The Plutocrats in the mix must know that such climate calamities promote the "need" for rigid police states. Ones they could be controlling. The upper echelon would be immune from the Dominionist severity that the rest of the culture (s) would be under. Or at least until they lost favor.

Ironically the Plutocrats will find they need a Middle Class to operate their infrastructure and will be forced to rebuild it, but along more stratified lines. It will be forged from the same places that the Crusades, Inquisition and the Nazis came from. That same martial attitude and militarist treatment of people. Not a place the majority of us would want to live in. The world would develop into such a harsh place they would clamor to get inside the protective domes to work in servitude than survive or not outside as the weather grows more deadly.

by Nightgaunt on Sun Nov 10, 2013 at 08:12:15 PM EST

I know of many links to his statement about global warming being the "greatest hoax" ever perpetrated but this "satanic one world order" is even worse.

by Villabolo on Sat Nov 09, 2013 at 07:06:54 PM EST

I think this confusion in evangelical minds about the proper realms of religion and science is also evidenced, in a small way, by the evangelical reaction to the Harry Potter books. As I have argued on a number of occasions in other venues, wizardry in the Potter books is not an alternative religion, it is an alternative technology. The evangelical failure to comprehend that distinction led, on a local level, to the refusal of a group of fire-police to provide security for a YWCA fundraising event because their children's story hour included the HP books.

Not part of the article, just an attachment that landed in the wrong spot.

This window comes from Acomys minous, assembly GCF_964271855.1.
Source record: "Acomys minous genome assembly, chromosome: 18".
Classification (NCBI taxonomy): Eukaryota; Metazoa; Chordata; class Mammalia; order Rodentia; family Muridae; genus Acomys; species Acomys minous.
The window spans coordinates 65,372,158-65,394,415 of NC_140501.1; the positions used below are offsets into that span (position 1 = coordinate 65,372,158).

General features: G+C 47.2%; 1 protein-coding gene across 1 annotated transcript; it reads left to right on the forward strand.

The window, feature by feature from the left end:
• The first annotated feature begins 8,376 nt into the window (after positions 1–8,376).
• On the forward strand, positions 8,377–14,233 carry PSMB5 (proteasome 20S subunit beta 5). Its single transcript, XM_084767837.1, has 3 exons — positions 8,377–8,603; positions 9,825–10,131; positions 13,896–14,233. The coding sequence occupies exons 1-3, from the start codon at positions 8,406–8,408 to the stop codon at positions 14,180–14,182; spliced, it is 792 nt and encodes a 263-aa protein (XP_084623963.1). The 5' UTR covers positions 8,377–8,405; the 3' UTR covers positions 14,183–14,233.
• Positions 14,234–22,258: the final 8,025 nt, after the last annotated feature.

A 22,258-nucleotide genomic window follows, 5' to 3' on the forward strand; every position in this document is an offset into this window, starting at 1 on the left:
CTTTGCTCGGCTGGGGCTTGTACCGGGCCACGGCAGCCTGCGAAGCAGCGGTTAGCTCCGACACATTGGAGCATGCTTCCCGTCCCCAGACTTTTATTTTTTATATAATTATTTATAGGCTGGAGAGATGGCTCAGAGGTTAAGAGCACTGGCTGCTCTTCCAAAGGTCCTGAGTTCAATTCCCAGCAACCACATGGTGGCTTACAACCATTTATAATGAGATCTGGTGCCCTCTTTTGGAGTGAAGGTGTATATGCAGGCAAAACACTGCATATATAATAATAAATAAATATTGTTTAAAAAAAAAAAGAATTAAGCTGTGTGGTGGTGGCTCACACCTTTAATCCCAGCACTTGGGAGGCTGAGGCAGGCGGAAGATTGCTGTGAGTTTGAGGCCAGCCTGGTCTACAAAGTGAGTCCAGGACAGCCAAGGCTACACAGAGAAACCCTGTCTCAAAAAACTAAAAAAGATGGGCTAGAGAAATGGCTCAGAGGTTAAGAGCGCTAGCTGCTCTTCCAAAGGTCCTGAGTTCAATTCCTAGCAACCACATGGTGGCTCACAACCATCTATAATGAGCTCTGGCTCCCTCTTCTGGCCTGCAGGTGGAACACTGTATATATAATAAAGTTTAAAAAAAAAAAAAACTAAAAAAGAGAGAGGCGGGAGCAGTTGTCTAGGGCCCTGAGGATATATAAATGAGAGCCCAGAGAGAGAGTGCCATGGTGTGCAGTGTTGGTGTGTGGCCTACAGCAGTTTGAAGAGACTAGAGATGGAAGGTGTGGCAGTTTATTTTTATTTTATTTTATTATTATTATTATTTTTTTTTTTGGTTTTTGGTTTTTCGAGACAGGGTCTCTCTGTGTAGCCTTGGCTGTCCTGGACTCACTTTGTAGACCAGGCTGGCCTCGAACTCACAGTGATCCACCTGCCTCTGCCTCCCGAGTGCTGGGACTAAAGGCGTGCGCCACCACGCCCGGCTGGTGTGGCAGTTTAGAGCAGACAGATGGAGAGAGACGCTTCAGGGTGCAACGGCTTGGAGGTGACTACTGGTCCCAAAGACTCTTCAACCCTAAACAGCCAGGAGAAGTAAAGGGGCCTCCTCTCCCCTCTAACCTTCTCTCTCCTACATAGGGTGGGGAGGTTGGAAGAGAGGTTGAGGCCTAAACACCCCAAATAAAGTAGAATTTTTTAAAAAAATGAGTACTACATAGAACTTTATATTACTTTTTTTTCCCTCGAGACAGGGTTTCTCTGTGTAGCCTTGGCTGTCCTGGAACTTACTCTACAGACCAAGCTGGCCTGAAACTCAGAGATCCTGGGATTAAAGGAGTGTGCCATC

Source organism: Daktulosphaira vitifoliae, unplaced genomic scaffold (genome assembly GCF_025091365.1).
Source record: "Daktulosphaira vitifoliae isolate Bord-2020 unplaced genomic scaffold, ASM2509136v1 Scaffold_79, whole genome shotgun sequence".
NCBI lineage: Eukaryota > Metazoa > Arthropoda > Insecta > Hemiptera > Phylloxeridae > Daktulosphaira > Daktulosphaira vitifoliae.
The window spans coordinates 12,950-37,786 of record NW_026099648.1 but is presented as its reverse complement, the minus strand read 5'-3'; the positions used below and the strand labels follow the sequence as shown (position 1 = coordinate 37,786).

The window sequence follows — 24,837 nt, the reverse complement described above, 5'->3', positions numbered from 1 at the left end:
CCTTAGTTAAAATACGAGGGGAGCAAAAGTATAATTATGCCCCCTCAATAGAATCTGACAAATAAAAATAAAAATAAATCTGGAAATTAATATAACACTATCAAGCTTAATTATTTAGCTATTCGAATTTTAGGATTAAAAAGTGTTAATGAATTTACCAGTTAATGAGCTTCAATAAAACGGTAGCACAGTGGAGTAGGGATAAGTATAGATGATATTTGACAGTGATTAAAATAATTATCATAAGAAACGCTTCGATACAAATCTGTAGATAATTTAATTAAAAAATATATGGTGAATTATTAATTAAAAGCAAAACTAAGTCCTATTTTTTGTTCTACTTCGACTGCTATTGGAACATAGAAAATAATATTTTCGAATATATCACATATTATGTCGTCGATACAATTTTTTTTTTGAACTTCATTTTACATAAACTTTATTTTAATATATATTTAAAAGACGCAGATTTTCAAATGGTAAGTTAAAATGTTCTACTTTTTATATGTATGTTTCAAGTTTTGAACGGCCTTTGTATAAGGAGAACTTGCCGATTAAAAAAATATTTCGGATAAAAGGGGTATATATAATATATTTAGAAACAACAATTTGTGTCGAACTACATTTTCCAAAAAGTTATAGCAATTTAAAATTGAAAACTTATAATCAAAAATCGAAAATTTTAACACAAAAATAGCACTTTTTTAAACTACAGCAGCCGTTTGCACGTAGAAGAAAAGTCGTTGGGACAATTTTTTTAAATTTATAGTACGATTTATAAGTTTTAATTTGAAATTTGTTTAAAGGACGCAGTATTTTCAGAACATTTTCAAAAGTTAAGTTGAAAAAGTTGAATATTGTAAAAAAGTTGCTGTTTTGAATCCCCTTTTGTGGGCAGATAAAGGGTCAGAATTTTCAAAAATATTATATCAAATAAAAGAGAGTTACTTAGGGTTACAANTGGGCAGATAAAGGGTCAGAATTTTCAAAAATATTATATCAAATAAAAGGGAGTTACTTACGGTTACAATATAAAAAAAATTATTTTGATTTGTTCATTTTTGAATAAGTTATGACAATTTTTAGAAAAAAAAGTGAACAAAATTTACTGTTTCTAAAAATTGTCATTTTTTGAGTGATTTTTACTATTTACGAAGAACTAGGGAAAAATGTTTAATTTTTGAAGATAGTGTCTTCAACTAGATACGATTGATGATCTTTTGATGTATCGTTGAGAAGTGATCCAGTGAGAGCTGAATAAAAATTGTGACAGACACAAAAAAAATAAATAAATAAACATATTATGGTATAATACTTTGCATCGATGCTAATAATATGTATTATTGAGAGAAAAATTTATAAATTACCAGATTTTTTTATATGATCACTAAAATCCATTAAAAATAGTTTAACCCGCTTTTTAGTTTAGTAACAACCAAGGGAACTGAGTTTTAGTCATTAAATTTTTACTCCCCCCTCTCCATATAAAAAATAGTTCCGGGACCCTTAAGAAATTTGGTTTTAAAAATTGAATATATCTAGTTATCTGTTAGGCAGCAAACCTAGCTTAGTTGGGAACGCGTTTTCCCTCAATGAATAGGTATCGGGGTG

While there is a strong temptation simply to label such ideologically-driven actions as "stupid," the incident serves to illustrate the vast divide in world view between the evangelical understanding and a more scientific outlook. The barriers to real communication are extremely high when members of two groups have such radically different starting points. We aren't even defining basic concepts in the same way.

Dominionist leaders are quick to exploit this confusion and lack of understanding among their followers. To counter-act their plans, I think it is necessary both to oppose and try to thwart the leadership and also to engage, on a one-to-one basis, with the ordinary people in the pews who may, in gentle and non-confrontational conversation, be able to grasp some of the disconnect between what they are being told and the way the real world works.

by MLouise on Sun Nov 10, 2013 at 10:24:57 AM EST